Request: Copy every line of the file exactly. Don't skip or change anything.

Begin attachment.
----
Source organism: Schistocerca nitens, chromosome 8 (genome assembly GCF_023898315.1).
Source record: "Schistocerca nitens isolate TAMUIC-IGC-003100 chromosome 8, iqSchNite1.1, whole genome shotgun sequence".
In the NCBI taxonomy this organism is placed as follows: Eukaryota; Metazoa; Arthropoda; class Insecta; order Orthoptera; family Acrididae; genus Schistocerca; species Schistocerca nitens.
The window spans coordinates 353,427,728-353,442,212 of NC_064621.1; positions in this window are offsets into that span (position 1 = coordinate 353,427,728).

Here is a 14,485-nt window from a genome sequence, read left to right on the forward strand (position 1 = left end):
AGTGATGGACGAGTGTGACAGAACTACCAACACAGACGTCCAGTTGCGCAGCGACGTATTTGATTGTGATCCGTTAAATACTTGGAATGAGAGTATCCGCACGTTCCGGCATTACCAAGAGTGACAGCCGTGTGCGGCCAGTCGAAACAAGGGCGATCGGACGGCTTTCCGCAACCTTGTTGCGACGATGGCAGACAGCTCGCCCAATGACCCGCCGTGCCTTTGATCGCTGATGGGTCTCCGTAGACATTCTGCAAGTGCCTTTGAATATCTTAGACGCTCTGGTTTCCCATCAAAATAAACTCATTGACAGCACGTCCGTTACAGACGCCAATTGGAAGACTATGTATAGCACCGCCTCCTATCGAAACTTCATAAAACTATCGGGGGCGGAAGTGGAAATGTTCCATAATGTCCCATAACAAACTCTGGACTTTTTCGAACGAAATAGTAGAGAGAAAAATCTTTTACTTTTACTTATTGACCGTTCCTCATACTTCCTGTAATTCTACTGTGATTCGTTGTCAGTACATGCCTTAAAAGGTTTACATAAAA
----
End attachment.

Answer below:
Source organism: Schistocerca nitens, chromosome 8 (genome assembly GCF_023898315.1).
Source record: "Schistocerca nitens isolate TAMUIC-IGC-003100 chromosome 8, iqSchNite1.1, whole genome shotgun sequence".
In the NCBI taxonomy this organism is placed as follows: Eukaryota; Metazoa; Arthropoda; class Insecta; order Orthoptera; family Acrididae; genus Schistocerca; species Schistocerca nitens.
The window spans coordinates 353,427,728-353,442,212 of NC_064621.1; positions in this window are offsets into that span (position 1 = coordinate 353,427,728).

Here is a 14,485-nt window from a genome sequence, read left to right on the forward strand (position 1 = left end):
AGTGATGGACGAGTGTGACAGAACTACCAACACAGACGTCCAGTTGCGCAGCGACGTATTTGATTGTGATCCGTTAAATACTTGGAATGAGAGTATCCGCACGTTCCGGCATTACCAAGAGTGACAGCCGTGTGCGGCCAGTCGAAACAAGGGCGATCGGACGGCTTTCCGCAACCTTGTTGCGACGATGGCAGACAGCTCGCCCAATGACCCGCCGTGCCTTTGATCGCTGATGGGTCTCCGTAGACATTCTGCAAGTGCCTTTGAATATCTTAGACGCTCTGGTTTCCCATCAAAATAAACTCATTGACAGCACGTCCGTTACAGACGCCAATTGGAAGACTATGTATAGCACCGCCTCCTATCGAAACTTCATAAAACTATCGGGGGCGGAAGTGGAAATGTTCCATAATGTCCCATAACAAACTCTGGACTTTTTCGAACGAAATAGTAGAGAGAAAAATCTTTTACTTTTACTTATTGACCGTTCCTCATACTTCCTGTAATTCTACTGTGATTCGTTGTCAGTACATGCCTTAAAAGGTTTACATAAAA